Gang Chen

Massachusetts Institute of Technology
Mathematical and Physical Sciences
Engineering and Technology

My research interests center on nanoscale transport and energy conversion phenomena, and their applications in energy storage and conversion, thermal management, and desalination.  We have worked on understanding heat conduction in nanostructures such as ballistic and coherent heat conduction in superlattices via both modeling and experimental studies, extracting phonon mean free path distributions in solids by exploiting ballistic phonon transport processes, and first principles simulation of phonon and electron thermal and thermoelectric transport.  Together with my collaborators, we exploited the unique nanoscale heat conduction physics to improve thermoelectric materials and explore their applications in solar thermal and waste heat recovery.  We are also working on strategies to engineer nanostructures to achieve high thermal conductivities, and have demonstrated that polymers can be more thermally conductive than most metals.  In addition to heat conduction, we also work on thermal radiation.  We developed a method to measure radiation heat transfer between two surfaces down to 10s nanometer separations and experimental demonstration that radiative heat transfer at such small spacings can exceed the prediction of the Planck blackbody radiation law by three orders of magnitude.  We work on photon trapping in solar photovoltaic cells, solar thermal and solar steam generation.  We are interested in applying these new understandings to advance technologies such as energy storage, thermoelectric cooling and power generation, solar thermal and solar photovoltaics, desalination, and thermal interface materials. I have interests in entrepreneurship and have been involved in several startup companies.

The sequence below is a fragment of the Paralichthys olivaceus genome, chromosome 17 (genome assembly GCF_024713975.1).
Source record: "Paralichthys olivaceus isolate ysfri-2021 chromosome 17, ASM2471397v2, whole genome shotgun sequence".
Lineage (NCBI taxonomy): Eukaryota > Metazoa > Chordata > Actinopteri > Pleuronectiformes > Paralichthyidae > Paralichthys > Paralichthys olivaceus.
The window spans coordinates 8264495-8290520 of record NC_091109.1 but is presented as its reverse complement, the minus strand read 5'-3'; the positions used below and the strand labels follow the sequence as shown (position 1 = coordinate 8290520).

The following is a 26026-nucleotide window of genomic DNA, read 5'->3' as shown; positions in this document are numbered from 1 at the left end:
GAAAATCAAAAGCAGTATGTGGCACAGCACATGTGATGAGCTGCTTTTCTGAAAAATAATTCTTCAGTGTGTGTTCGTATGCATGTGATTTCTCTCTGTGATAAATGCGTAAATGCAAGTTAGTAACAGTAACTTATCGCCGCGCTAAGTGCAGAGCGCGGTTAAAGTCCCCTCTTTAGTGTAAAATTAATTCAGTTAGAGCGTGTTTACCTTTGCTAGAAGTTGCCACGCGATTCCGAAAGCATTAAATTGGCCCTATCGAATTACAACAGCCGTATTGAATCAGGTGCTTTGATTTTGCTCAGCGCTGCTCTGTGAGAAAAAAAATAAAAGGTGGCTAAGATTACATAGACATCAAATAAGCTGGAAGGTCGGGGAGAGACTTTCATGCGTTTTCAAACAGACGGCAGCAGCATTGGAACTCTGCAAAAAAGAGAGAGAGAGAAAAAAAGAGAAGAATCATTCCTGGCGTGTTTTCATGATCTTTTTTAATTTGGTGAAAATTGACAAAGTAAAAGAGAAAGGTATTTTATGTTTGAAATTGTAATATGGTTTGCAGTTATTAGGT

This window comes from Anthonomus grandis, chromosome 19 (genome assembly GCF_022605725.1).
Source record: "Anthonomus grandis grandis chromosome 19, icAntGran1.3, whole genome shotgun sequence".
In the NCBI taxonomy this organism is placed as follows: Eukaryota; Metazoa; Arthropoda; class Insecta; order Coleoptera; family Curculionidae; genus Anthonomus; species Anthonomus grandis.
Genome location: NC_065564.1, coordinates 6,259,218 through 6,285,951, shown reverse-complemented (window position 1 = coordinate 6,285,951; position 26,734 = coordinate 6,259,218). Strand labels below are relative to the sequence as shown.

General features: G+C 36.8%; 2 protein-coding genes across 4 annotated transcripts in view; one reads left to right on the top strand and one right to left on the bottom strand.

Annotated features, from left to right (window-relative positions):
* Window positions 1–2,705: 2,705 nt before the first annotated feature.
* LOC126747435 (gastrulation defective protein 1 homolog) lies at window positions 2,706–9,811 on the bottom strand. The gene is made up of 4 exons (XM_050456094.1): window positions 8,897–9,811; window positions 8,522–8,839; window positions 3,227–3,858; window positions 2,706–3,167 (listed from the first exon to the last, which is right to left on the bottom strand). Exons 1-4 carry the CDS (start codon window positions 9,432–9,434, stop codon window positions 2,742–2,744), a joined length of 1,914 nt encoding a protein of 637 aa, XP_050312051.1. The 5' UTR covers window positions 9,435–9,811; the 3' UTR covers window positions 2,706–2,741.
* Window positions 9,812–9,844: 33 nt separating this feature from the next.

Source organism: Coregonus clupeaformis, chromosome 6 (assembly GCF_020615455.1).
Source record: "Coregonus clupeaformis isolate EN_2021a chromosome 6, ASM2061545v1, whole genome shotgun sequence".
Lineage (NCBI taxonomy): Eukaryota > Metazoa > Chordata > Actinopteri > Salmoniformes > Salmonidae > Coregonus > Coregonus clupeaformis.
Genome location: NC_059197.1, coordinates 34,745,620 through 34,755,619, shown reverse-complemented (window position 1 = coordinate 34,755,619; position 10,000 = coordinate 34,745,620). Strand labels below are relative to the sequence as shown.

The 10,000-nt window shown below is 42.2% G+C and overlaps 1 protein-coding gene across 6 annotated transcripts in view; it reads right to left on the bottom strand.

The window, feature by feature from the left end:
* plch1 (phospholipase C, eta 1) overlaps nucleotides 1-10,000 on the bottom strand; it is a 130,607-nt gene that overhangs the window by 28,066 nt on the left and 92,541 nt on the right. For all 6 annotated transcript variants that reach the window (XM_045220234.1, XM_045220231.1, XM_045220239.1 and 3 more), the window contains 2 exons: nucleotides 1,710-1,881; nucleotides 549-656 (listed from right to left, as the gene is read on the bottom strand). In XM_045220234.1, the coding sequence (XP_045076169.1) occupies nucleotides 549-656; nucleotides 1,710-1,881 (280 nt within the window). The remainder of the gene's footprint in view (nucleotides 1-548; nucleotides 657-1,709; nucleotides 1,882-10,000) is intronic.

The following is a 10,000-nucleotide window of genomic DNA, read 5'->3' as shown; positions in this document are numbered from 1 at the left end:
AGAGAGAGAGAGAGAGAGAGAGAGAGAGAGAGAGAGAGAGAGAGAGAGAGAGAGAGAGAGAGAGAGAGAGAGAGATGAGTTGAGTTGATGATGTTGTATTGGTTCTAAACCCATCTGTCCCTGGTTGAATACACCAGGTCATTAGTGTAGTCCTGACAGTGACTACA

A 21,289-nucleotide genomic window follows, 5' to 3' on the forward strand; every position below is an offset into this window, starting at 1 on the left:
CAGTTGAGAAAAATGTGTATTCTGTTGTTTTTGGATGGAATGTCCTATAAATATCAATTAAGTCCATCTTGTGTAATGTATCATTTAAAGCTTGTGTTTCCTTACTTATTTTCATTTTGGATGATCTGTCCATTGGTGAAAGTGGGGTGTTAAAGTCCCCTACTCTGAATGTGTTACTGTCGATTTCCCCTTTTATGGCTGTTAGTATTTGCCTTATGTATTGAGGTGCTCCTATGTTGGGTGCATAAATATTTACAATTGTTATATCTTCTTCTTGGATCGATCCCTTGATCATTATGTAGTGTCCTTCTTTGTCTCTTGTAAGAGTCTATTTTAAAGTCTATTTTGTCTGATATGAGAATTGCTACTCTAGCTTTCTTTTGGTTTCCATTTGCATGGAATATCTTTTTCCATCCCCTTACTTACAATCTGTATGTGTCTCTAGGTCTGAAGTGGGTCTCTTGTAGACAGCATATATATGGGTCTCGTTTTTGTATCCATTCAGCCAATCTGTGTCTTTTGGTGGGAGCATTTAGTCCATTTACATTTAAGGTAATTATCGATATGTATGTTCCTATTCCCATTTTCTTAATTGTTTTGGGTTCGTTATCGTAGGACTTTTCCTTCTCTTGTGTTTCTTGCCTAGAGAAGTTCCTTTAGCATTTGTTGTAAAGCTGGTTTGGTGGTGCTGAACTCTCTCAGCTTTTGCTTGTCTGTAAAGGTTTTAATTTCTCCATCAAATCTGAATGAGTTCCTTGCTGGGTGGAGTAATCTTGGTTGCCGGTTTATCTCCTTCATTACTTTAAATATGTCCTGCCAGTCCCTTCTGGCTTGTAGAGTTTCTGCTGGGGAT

I am also serving as the Head of the MIT Department of Mechanical Engineering, and the director of the MIT Pappalardo Micro/Nano Engineering Laboratory. I chaired the advisory board of the ASME Nanotechnology Institute from 2005-2008.  I also direct “Solid-State Solar-Thermal Energy Conversion Center (S3TEC)”, an Energy Frontier Research Center funded by the US Department of Energy.

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